And while lung cancer rates among men -- who were the vast majority of smokers in the 1930s, 1940s and 1950s -- have dropped, reflecting the decrease in smoking among males beginning in the 1960s, lung cancer rates among women are flat or rising slightly, because females didn't start smoking heavily until the 1960s and 1970s.
Tremendous progress has been made treating lung cancers, Dr. Keenan noted, but since it often takes several decades for smoking's effects to appear as cancer, women's rates will not drop for some time. "Everyone could stop smoking today and I will be busy as a thoracic surgeon for the rest of my life," he said.
Moreover, one recent study found that numerous people lie about their smoking habits, and very little research is out there about the health effects of e-cigarettes, which dispense nicotine water vapor instead of smoke.
Much more needs to be done, said Dr. Tindle, noting how aggressively tobacco is marketed to residents of low-income neighborhoods and young people. There is intensive advertising in magazines and social media, with candy-flavored tobacco products -- "Cap'n Crunch," "Cotton Candy" or "Gummy Bear."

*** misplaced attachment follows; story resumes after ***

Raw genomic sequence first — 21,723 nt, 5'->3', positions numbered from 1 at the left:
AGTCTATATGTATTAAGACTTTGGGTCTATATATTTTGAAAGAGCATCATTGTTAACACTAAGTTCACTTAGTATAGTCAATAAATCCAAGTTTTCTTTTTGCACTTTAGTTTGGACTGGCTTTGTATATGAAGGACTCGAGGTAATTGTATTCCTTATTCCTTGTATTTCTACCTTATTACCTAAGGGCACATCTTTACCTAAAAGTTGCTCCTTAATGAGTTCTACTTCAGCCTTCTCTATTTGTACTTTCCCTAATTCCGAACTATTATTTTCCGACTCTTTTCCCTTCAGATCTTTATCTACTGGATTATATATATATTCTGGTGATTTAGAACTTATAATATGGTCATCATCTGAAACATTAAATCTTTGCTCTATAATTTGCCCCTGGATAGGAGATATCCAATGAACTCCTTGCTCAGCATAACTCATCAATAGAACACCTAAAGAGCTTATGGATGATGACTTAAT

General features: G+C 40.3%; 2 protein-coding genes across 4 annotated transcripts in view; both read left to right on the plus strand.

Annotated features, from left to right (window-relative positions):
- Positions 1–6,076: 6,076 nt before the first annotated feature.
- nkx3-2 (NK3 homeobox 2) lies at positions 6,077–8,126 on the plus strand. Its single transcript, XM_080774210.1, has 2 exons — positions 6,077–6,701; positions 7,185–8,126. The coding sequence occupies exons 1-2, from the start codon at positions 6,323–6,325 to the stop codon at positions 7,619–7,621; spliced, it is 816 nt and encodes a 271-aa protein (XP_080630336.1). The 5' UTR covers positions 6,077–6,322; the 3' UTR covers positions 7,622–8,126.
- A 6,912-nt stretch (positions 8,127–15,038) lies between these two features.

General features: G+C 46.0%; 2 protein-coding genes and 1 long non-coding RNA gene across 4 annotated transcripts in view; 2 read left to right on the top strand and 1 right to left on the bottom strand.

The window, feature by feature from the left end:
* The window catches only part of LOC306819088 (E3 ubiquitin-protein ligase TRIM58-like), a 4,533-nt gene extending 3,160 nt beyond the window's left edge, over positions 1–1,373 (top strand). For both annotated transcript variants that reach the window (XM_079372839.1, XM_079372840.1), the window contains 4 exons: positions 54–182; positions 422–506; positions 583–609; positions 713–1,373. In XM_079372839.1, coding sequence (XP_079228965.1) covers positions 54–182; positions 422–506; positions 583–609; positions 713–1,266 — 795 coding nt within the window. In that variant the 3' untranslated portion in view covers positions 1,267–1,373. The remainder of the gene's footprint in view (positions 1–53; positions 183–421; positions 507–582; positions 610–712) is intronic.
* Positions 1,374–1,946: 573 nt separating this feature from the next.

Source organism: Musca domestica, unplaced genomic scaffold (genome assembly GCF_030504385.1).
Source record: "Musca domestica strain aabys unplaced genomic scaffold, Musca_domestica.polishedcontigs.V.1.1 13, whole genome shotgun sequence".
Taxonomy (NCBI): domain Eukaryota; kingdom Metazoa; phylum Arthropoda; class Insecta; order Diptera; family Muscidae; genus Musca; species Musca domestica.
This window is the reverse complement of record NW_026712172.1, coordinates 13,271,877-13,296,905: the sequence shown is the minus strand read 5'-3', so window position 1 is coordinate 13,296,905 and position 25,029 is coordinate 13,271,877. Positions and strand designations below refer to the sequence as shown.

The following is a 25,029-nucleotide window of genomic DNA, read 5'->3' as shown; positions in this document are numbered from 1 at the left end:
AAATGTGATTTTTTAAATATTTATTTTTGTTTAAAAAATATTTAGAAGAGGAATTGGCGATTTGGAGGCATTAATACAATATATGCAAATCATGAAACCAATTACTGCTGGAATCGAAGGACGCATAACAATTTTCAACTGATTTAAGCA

Moreover, U.S. warning labels aren't anywhere near as graphic as those overseas, where cigarette packages include pictures of tracheotomies, although tobacco companies have threatened to sue some countries for violation of overseas trade agreements.
Last year, an appeals court blocked a Food and Drug Administration mandate for stronger labels.
Ms. Sailor, whose children were the first to hear about the harmful effects of smoking as part of their school's curriculum, credits the surgeon general's report for her education about smoking, and indirectly helping her to quit.
"My only regret is not listening to the report sooner, in 1964," she said. "That was three more years of me smoking."
"It was a way of living," she said of the smoking culture. "Unfortunately, it was also a way of dying."
She would know.
While she was able to quit, Ms. Sailor's husband, John, could not. He died of lung cancer in 1993 at age 56.
Mackenzie Carpenter, firstname.lastname@example.org, 412-263-1949. On Twitter @MackenziePG. Reporter Lauren Lindstrom contributed.